ELECTRONIC CONFIGURATION AND CHEMICAL PERIODICITY

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Information about ELECTRONIC CONFIGURATION AND CHEMICAL PERIODICITY
Science-Technology

Published on July 7, 2008

Author: cpesison

Source: authorstream.com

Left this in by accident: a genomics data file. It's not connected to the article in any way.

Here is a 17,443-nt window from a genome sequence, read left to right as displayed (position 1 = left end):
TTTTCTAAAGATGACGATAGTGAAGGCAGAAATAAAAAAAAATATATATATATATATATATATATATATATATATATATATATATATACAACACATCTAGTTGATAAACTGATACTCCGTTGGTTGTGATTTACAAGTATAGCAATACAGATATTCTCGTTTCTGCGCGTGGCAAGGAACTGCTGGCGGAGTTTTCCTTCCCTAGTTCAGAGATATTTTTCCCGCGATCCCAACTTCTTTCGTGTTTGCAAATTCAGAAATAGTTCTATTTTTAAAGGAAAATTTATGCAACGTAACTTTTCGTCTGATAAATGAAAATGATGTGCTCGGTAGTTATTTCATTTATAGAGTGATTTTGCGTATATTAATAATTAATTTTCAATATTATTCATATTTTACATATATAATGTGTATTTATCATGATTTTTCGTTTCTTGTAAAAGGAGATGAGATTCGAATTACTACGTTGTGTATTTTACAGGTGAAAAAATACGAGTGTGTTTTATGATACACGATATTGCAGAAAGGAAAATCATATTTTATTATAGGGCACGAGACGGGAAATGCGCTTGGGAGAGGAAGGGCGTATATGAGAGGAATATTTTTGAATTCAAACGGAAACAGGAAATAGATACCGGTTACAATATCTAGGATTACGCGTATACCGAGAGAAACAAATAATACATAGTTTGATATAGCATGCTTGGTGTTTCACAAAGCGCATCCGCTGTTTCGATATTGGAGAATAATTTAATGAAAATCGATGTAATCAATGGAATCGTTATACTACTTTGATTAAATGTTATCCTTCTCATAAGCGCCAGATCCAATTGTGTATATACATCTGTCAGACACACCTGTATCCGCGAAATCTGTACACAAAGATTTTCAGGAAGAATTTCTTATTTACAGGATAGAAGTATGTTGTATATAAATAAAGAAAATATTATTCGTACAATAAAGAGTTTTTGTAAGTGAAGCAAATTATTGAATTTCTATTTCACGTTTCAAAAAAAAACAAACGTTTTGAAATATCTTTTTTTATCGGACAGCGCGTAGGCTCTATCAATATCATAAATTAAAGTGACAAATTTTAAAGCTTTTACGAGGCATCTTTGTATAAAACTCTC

Slide 1: Chapter 03 Electronic Configuration And Chemical Periodicity Slide 2: Mendeleev said: “ ... the elements arranged according to their atomic weights, show a distinct periodicity (regular variation) of their properties” 3.1 The Periodic Law and the Periodic Table 1869 Dmitri Mendeleev Lothar Meyer Slide 3: The Periodic Table helps us to Predict the electronic structure and physical and chemical properties of the variuos elements Understand different aspects of chemical bonding 3.1 The Periodic Law and the Periodic Table Slide 4:  3.1 The Periodic Law and the Periodic Table Slide 5: Group or Family (Vertical) Period (Horizontal) 3.1 The Periodic Law and the Periodic Table The Periodic table : The Periodic table Slide 7: Metal - is a substance whose atoms tend to lose electrons during chemical change, forming positive ions. Nonmetal – is a substance whose atoms may gain electrons, forming negative ions. 3.1 The Periodic Law and the Periodic Table Slide 8: Metals Good conductors of heat and electricity. Malleable and ductile. Moderate to high melting points. Nonmetals Nonconductors of heat and electricity. Brittle solids. Some are gases at room temperature. 3.1 The Periodic Law and the Periodic Table Slide 9: Atomic Number and Atomic Mass 3.1 The Periodic Law and the Periodic Table Slide 10: Electronic Configuration – describes the arrangement of electrons in atoms. Valence Electrons – are the outermost electrons in an atom, which are involved, or have the potential to become involved in the bonding process. 3.2 Electron Arrangement and the Periodic Table Slide 11:  3.2 Electron Arrangement and the Periodic Table Slide 12:  3.2 Electron Arrangement and the Periodic Table Slide 13:  3.2 Electron Arrangement and the Periodic Table Example 3.1 Provide the total number of electrons, total number of valence electrons, and energy level in which the valence electrons are found for the silicon (Si) atom. Total number of electrons = 14 Total number of valence electrons = 4 Energy level (n) = 3 Slide 14: Quantum Numbers Principal Energy Level (n) Describes the size and energy level of the orbital Commonly called shell Positive integer (n = 1, 2, 3, 4, …) As the value of n increases: The energy increases The average distance of the e- from the nucleus increases Angular-Momentum Quantum Number (l) Commonly called subshell There are n different shapes for orbitals If n = 1 then l = 0 If n = 2 then l = 0 or 1 If n = 3 then l = 0, 1, or 2 etc. Commonly referred to by letter (subshell notation) l = 0 s (sharp) l = 1 p (principal) l = 2 d (diffuse) l = 3 f (fundamental) 3.2 Electron Arrangement and the Periodic Table Slide 15: Quantum Numbers Magnetic Quantum Number (ml ) Defines the spatial orientation of the orbital There are 2l + 1 values of ml and they can have any integral value from -l to +l If l = 0 then ml = 0 If l = 1 then ml = -1, 0, or 1 If l = 2 then ml = -2, -1, 0, 1, or 2 etc. 3.2 Electron Arrangement and the Periodic Table Slide 16:  3.2 Electron Arrangement and the Periodic Table Slide 17:  3.2 Electron Arrangement and the Periodic Table Slide 18: - Electrons have spin which gives rise to a tiny magnetic field and to a spin quantum number (ms). 3.2 Electron Arrangement and the Periodic Table Pauli Exclusion Principle: No two electrons in an atom can have the same four quantum numbers. Slide 19:  3.2 Electron Arrangement and the Periodic Table Hund’s Rule: If two or more orbitals with the same energy are available, one electron goes into each until all are half-full. The electrons in the half-filled orbitals all have the same spin. Aufbau Principle: Lower-energy orbitals fill before higher-energy orbitals. Slide 20: Electronic Configuration Obtain the total number of electrons in the atoms from the atomic number found on the periodic table Fill up the orbitals with electrons following Pauli’s Exclusion Principle, Hund’s Rule of Multiplicity, and Aufbau Building Up Principle 3.2 Electron Arrangement and the Periodic Table Example 3.2 Give the electronic configuration of Tin (Sn) 1s2 2s2 2p6 3s2 3p6 4s2 3d10 4p6 5s2 4d10 5p2 Slide 21: Shorthand Electron Configuration Na = 1s22s22p63s1 Ne = 1s22s22p6 Na = [Ne] 3s1 Work out the shorthand electron configuration for Mg-12, Cl-17, and K-19. Mg = [Ne] 3s2 Cl = [Ne] 3s23p5 K = [Ar] 4s1 3.2 Electron Arrangement and the Periodic Table Slide 22: 3.3 The Octet Rule Octet Rule – Elements usually react in such a way as to obtain the electron configuration of the noble gas closest to them in the periodic table. Ion Formation and the Octet Rule Metals tend to form cations Na  Na+ + e- Mg  Mg2+ + 2e- Al  Al3+ + 3e- Na+, Mg2+, and Al3+ are all isoelectronic Isoelectronic – elements which have the same number of electrons Nonmetal tend to form anions F + e-  F- O + 2e-  O2- N + 3e-  N3- Transition metals tend to have variable valence Fe has Fe2+ and Fe3+ Cu has Cu+ and Cu2+ Slide 23: 3.4 Trends in the Periodic Table Atomic Radius Atomic Radius – size of an atom Slide 24: 3.4 Trends in the Periodic Table Electron Affinity Electron Affinity(Eea) - is a measure of the energy change when an electron is added to a neutral atom to form a negative ion. X(g) + e-  X-(g) Slide 25: Size of Ions 3.4 Trends in the Periodic Table Slide 26: 3.4 Trends in the Periodic Table Ionization Energy Ionization Energy (I or EI) - is the energy required to remove one mole of electrons from one mole of isolated gaseous atoms or ions X  X+ + e- Slide 27: 3.4 Trends in the Periodic Table Electronegativity Electronegativity (En) - is a chemical property that describes the ability of an atom (or, more rarely, a functional group) to attract electrons (or electron density) towards itself in a covalent bond HF HBr HCl HI Slide 29: 3.4 Trends in the Periodic Table Trends in the Periodic Table